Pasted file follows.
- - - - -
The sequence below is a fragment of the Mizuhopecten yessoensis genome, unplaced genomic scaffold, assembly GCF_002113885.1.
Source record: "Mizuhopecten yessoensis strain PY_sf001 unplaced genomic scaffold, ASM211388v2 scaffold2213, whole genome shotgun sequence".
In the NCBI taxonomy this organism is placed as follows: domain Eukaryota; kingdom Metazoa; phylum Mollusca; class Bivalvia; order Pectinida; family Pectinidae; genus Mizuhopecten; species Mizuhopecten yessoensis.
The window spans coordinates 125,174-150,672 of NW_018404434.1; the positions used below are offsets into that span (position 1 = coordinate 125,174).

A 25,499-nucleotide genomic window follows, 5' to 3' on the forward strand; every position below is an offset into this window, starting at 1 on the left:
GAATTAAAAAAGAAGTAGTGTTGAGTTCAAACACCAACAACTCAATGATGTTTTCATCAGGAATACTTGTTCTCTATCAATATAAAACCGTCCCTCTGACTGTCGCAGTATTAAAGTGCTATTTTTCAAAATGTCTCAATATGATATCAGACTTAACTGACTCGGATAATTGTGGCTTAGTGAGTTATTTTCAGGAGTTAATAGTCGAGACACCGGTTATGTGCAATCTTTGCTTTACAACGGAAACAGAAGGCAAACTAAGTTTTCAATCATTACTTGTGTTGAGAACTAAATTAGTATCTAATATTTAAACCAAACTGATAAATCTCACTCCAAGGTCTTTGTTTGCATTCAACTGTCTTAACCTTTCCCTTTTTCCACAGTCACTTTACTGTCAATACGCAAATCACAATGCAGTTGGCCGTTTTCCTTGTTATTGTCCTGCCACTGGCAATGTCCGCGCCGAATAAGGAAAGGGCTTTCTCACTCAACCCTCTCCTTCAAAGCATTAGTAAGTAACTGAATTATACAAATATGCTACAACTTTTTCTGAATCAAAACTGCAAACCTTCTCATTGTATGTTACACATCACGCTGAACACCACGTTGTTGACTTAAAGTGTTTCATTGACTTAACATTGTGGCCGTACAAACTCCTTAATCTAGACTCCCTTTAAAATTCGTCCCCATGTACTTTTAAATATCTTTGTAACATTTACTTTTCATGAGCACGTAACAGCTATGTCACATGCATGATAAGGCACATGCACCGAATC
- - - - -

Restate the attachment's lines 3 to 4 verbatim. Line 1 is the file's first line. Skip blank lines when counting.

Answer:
In the NCBI taxonomy this organism is placed as follows: domain Eukaryota; kingdom Metazoa; phylum Mollusca; class Bivalvia; order Pectinida; family Pectinidae; genus Mizuhopecten; species Mizuhopecten yessoensis.
The window spans coordinates 125,174-150,672 of NW_018404434.1; the positions used below are offsets into that span (position 1 = coordinate 125,174).